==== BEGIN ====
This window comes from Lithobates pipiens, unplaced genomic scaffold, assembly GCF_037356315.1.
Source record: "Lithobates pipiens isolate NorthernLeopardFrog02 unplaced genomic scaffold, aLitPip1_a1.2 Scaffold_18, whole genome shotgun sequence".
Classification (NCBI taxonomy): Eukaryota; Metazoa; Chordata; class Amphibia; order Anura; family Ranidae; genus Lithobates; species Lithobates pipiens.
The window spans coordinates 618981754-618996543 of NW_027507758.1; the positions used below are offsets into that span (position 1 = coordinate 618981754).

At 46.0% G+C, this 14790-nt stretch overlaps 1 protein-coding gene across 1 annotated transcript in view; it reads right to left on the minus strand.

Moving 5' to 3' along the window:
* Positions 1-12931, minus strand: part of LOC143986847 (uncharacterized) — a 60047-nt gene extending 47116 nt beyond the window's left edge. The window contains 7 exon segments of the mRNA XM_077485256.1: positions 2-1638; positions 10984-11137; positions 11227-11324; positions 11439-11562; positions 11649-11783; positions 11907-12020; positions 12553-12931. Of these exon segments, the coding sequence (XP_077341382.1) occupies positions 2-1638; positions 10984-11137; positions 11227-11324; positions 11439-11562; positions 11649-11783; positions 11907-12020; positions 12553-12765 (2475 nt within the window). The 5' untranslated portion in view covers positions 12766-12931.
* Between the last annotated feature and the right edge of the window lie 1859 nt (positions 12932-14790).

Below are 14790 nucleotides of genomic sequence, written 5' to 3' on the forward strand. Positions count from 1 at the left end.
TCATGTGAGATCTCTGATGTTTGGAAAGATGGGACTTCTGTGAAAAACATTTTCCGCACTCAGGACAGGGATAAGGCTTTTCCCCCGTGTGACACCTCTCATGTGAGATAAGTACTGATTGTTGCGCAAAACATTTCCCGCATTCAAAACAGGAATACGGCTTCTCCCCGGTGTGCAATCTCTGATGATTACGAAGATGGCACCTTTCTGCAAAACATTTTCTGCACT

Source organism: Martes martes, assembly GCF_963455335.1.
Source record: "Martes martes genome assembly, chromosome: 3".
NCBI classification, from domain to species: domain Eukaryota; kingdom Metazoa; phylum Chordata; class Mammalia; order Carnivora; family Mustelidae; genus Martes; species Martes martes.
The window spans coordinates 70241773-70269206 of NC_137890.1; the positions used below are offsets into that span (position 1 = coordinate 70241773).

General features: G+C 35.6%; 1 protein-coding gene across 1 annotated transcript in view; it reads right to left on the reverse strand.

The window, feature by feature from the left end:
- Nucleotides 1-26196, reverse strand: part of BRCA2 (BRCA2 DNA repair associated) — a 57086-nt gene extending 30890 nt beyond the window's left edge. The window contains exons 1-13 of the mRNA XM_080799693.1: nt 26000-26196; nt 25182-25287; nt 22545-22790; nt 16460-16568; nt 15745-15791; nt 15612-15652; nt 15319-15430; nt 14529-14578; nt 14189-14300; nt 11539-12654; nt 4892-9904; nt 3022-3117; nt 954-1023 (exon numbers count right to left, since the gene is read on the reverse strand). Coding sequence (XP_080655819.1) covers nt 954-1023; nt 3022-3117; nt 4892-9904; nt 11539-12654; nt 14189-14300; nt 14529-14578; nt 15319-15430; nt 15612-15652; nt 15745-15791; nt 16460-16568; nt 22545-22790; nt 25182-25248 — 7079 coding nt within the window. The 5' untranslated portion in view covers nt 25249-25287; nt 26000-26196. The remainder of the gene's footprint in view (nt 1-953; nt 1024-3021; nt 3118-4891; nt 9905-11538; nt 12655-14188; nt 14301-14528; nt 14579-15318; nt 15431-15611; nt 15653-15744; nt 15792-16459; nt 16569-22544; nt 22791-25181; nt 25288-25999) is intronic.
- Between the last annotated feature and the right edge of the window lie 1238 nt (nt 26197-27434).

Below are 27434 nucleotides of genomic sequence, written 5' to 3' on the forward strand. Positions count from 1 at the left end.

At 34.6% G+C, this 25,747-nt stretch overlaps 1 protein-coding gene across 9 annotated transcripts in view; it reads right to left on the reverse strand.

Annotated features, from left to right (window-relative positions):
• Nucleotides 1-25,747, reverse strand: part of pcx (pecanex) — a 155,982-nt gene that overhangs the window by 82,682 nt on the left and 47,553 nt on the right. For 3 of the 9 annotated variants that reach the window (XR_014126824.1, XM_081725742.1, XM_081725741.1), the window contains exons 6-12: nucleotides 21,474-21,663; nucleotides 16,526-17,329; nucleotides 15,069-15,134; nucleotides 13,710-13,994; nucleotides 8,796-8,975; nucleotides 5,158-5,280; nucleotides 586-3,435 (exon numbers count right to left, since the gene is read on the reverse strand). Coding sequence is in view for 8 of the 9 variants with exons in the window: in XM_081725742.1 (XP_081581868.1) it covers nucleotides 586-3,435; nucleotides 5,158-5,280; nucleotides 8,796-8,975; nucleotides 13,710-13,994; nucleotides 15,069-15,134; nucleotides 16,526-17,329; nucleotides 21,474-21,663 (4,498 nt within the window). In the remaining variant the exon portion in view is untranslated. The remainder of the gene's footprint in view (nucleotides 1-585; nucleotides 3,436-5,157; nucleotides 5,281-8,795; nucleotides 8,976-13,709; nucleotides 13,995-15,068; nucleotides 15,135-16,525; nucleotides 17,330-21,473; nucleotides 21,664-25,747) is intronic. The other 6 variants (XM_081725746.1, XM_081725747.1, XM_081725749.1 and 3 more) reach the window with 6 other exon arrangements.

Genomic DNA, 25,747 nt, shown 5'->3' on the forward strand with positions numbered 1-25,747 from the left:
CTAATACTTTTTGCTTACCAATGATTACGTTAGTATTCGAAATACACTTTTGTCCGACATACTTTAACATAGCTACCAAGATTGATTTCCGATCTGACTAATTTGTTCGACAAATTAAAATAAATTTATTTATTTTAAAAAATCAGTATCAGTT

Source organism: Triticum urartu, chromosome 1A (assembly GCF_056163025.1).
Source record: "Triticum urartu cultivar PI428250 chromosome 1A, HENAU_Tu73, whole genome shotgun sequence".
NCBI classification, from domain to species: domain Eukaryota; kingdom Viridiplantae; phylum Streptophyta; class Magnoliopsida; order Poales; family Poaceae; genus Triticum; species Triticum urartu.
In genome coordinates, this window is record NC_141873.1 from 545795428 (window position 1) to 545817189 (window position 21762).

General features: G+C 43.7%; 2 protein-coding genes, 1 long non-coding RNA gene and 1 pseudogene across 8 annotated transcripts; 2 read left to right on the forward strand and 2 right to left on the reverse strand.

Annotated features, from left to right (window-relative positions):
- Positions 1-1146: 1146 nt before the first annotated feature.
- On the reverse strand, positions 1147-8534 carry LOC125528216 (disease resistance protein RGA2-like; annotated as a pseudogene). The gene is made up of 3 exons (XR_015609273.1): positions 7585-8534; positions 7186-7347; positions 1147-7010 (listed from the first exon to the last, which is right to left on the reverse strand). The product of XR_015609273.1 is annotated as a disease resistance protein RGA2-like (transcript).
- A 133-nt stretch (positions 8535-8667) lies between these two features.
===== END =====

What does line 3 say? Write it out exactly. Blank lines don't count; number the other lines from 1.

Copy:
Classification (NCBI taxonomy): Eukaryota; Metazoa; Chordata; class Amphibia; order Anura; family Ranidae; genus Lithobates; species Lithobates pipiens.